European Commission President Ursula von der Leyen made waves with last month’s State of Union address (SOTEU), announcing a remarkable set of measures to boost European economies’ competitiveness. Among them is an upcoming EU Biotech and Biomanufacturing Initiative, and while the content of the proposal remains sketchy, it could not be timelier.
Already over a decade ago, shortly before his death, Steve Jobs opined that “the biggest innovations of the 21st century will be at the intersection of biology and technology. A new era is beginning.” Now, with the advent of technologies such as high-precision CRISPR gene editing and big data, including in the field of genomics and artificial intelligence (AI), that prophecy looks to be becoming a reality.
Biotech applications are already legion in fields such agriculture, waste management, bioenergy, biomanufacturing and health through the development of new medicines, vaccines, antibiotics, personalised medicine and more. One study estimated the size of the global biotechnology market at $1,730 billion in 2022, with expected growth of 14% per year up to 2030.
Put briefly: biotech, fuelled by innovations in both the life sciences and digital technologies, is going to grow massively in the coming years. Will Europe be part of this wave of innovation and growth?
It’s important to stress that, behind the economic figures, are biotech’s current and potential provision of real-life individual and societal benefits. Indeed, EU circles are increasingly discussing biotech’s ability to contribute to societal goals, such as sustainability, resilience and strategic autonomy.
In an age of geopolitical turbulence – Russian aggression, Chinese assertiveness and American unpredictability – the European Union is seeking to increase its “strategic autonomy” by reducing dependencies on unreliable partners. While the concept is not perfectly defined, the EU Council has evocatively described strategic autonomy as “the ability to act autonomously when and where necessary, and with partners whenever possible.” This definition was recently reaffirmed in the Spanish Presidency of the Council’s “Resilient EU2030” vision for European strategic autonomy, which incidentally also recognises the role of biotech.
The European Parliamentary Research Service (EPRS) has compared European strategic autonomy to Maslow’s hierarchy of needs. By such metrics, biotech directly contributes to Europe’s most fundamental physiological and safety needs – namely food, energy, materials and health. At the same time, if Europe has a thriving life sciences sector, biotech can also contribute to the EU having the credibility and capacity to fulfil its more high-level goals in areas such as partnerships, norm-setting and being a global role model.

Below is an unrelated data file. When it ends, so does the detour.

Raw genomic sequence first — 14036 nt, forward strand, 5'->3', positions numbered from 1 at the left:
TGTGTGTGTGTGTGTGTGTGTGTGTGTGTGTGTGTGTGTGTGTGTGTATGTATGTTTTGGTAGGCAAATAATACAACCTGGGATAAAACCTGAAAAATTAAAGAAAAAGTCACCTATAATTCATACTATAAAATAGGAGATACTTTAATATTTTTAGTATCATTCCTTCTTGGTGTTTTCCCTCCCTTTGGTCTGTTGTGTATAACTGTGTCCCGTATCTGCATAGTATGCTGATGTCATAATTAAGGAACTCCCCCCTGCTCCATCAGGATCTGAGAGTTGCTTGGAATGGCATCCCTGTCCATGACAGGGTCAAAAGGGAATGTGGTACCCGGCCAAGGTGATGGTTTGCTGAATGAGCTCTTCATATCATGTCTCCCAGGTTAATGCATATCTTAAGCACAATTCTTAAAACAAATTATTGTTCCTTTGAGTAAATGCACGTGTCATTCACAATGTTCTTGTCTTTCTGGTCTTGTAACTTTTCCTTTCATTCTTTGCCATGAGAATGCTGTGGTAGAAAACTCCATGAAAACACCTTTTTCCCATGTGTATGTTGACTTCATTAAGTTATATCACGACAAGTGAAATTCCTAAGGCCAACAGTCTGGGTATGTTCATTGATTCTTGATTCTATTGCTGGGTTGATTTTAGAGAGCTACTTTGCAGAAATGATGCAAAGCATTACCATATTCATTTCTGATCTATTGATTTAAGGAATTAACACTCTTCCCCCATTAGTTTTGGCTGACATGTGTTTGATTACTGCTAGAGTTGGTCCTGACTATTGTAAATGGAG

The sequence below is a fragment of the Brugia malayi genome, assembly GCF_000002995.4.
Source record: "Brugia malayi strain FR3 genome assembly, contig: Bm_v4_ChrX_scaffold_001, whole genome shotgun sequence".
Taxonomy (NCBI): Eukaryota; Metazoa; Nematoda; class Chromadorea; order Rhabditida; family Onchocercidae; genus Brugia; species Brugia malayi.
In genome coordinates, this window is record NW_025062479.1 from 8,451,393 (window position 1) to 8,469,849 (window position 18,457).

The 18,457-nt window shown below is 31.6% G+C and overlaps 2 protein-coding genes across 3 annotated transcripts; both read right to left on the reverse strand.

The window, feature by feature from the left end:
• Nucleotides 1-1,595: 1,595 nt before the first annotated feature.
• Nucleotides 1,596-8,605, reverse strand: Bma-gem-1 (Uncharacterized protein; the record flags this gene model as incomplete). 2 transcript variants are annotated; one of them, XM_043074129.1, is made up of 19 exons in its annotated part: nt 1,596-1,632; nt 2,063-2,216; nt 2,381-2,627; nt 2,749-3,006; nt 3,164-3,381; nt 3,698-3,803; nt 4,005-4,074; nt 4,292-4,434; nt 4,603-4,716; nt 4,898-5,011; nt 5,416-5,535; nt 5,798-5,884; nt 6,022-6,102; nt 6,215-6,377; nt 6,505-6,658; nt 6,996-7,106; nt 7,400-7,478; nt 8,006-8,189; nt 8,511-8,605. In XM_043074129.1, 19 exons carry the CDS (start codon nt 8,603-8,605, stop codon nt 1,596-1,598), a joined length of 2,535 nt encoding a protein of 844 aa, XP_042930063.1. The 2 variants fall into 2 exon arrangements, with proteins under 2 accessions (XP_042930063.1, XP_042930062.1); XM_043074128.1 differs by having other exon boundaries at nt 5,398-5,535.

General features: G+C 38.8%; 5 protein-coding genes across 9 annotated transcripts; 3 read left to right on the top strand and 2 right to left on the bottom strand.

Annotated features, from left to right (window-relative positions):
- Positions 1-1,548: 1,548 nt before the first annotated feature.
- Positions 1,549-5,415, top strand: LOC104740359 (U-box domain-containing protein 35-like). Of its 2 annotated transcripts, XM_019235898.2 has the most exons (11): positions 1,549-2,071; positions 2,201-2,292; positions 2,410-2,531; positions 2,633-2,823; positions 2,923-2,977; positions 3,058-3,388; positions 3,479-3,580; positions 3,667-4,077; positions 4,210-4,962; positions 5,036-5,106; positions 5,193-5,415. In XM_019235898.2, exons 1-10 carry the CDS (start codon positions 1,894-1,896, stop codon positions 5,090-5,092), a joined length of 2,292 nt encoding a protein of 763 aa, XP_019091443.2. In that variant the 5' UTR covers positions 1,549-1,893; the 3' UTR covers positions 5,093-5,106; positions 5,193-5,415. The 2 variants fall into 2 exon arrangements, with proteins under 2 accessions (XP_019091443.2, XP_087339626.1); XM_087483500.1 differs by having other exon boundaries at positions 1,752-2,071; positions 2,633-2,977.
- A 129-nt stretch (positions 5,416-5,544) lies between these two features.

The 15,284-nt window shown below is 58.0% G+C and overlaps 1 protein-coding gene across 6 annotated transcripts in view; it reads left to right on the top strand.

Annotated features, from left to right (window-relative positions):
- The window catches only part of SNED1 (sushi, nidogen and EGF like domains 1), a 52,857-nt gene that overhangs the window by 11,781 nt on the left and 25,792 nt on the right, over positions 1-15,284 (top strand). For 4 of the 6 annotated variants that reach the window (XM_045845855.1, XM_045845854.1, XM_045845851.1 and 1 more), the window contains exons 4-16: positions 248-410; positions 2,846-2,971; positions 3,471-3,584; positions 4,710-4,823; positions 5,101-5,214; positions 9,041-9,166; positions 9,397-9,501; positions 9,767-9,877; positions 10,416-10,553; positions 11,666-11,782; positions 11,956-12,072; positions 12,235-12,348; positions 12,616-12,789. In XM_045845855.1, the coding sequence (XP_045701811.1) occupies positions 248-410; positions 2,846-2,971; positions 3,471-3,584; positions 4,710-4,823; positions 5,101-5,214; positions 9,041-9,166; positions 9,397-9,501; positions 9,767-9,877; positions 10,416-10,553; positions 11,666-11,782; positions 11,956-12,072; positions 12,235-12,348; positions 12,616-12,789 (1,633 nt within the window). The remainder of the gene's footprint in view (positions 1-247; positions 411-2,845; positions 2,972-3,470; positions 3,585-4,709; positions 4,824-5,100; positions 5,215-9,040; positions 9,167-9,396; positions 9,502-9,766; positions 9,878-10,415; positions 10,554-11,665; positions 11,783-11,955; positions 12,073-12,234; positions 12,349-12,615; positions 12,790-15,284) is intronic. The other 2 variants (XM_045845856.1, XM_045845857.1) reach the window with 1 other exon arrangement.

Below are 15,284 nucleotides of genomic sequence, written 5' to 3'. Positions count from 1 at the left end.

On health, biotech is fundamental to developing new treatments and tackling emerging health threats. During the COVID-19 crisis, the deployment of mRNA vaccines was instrumental to reducing fatalities and returning to normalcy.
Biotech is also crucial to making up for Europe’s deficiency in natural resources, a perennial source of dependence upon other countries that has on occasion been disastrous, as with the 1970s oil shocks and Russia’s invasion of Ukraine. The sector can provide more climate-resilient and high-yield crops, alternative food sources such as through precision fermentation, biofuels and bioenergy, as well as bioplastics and other materials.
McKinsey research suggests that up to 60% of physical inputs to the global economy could in principle be produced biologically. Achieving this potential would represent a huge win for Europe’s resource independence and the shift towards a sustainable circular economy.
EU authorities recognise the potential contribution of biotech to strategic autonomy, particularly in a post-COVID era marked by a Russian regime attempting to use its energy resources and disrupt agriculture to blackmail Europe.
The Horizon Europe research programme includes life science technologies among the six Key Enabling Technologies (KETs) to be supported as enablers of strategic autonomy and sustainability. In addition, the proposed Strategic Technologies for Europe Platform (STEP) would provide more flexibility in allocating EU funds to biotech (as well as deeptech and cleantech) and mobilise €10 billion in fresh cash to these sectors.